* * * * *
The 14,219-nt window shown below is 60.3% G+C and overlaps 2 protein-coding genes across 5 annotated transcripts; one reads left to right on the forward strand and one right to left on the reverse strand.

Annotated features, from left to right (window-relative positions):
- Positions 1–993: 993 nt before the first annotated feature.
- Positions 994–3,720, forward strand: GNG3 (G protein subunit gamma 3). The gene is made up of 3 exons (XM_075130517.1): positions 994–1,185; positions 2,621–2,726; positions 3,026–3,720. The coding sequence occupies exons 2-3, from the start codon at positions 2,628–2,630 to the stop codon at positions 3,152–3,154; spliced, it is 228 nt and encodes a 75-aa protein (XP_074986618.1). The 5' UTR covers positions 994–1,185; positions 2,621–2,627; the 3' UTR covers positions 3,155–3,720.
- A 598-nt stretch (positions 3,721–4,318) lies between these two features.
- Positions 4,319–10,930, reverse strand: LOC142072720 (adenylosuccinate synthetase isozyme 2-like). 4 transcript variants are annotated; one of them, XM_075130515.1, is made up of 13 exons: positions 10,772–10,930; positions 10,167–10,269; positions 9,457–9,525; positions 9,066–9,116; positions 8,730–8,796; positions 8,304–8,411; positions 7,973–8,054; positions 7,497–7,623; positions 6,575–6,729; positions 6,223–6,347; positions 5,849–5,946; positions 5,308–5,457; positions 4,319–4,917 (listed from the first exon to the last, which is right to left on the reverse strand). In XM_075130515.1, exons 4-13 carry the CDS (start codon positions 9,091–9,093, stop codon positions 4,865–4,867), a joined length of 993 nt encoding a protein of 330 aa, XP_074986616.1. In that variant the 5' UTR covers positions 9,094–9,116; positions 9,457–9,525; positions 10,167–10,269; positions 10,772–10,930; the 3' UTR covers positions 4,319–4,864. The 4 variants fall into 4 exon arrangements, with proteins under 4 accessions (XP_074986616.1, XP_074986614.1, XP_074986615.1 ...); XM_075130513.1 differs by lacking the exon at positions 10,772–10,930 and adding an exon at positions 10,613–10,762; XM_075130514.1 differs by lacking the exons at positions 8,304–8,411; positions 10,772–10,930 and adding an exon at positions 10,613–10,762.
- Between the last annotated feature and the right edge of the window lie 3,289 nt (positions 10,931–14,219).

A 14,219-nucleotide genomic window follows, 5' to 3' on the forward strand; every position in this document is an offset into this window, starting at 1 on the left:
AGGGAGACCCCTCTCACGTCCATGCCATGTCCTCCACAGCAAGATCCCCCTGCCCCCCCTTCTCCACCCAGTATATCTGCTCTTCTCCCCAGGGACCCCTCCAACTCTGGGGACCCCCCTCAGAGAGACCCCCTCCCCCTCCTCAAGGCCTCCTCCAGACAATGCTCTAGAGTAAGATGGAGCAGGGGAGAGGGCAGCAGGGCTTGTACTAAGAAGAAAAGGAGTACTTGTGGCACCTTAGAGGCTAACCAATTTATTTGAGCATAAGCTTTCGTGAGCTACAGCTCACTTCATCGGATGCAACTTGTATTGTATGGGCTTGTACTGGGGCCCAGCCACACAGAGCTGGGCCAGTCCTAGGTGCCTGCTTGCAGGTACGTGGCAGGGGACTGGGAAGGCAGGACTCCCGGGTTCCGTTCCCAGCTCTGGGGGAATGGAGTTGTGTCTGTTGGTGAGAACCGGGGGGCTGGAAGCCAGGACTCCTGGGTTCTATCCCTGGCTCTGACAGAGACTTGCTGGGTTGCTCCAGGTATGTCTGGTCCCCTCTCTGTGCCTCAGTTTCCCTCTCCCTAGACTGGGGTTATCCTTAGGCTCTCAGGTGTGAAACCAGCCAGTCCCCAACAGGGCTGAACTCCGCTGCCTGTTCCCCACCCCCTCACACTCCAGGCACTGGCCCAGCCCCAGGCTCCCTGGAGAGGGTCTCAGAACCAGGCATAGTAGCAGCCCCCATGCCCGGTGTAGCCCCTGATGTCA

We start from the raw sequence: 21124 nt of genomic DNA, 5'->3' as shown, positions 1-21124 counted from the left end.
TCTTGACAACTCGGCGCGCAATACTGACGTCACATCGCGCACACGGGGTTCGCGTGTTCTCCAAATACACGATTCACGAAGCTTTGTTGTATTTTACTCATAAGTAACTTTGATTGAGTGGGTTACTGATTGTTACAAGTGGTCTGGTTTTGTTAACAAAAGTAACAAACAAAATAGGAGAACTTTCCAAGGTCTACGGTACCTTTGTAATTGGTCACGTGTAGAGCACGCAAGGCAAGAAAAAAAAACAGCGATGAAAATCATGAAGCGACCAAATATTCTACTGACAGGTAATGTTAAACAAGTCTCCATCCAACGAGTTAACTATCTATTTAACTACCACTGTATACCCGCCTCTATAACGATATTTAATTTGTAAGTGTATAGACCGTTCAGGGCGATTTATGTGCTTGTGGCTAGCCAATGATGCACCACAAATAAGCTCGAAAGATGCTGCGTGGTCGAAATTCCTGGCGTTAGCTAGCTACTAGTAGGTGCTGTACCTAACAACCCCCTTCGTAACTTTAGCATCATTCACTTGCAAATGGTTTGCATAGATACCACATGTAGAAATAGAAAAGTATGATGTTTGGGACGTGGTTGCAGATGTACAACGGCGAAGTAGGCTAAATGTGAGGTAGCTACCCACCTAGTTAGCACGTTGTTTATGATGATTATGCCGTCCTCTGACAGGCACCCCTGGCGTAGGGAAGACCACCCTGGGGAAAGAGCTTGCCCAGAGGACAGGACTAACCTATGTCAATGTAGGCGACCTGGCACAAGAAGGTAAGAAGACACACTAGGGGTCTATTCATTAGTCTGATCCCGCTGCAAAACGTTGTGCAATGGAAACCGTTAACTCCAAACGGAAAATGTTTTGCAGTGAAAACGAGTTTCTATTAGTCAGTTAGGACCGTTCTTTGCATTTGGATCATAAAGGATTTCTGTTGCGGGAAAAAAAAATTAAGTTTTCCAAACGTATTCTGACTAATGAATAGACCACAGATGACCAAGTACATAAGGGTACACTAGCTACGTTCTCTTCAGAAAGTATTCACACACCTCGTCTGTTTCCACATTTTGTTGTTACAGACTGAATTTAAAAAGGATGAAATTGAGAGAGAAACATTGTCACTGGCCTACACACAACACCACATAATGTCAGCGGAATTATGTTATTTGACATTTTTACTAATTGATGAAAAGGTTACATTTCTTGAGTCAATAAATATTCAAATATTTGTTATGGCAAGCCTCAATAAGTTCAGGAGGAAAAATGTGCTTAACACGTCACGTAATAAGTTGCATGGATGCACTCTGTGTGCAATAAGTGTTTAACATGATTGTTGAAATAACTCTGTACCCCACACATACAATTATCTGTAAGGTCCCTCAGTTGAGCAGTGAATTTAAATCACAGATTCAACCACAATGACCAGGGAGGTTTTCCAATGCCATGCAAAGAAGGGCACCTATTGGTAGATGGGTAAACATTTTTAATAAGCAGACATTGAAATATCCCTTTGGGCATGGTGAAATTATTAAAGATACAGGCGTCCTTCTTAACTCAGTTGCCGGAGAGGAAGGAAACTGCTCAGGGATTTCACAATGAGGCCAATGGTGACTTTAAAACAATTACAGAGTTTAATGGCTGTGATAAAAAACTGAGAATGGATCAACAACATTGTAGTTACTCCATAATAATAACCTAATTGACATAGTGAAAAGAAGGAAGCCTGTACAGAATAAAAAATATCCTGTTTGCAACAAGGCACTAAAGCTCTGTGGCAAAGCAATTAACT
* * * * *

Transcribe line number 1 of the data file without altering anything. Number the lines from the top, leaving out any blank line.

The 14,219-nt window shown below is 60.3% G+C and overlaps 2 protein-coding genes across 5 annotated transcripts; one reads left to right on the forward strand and one right to left on the reverse strand.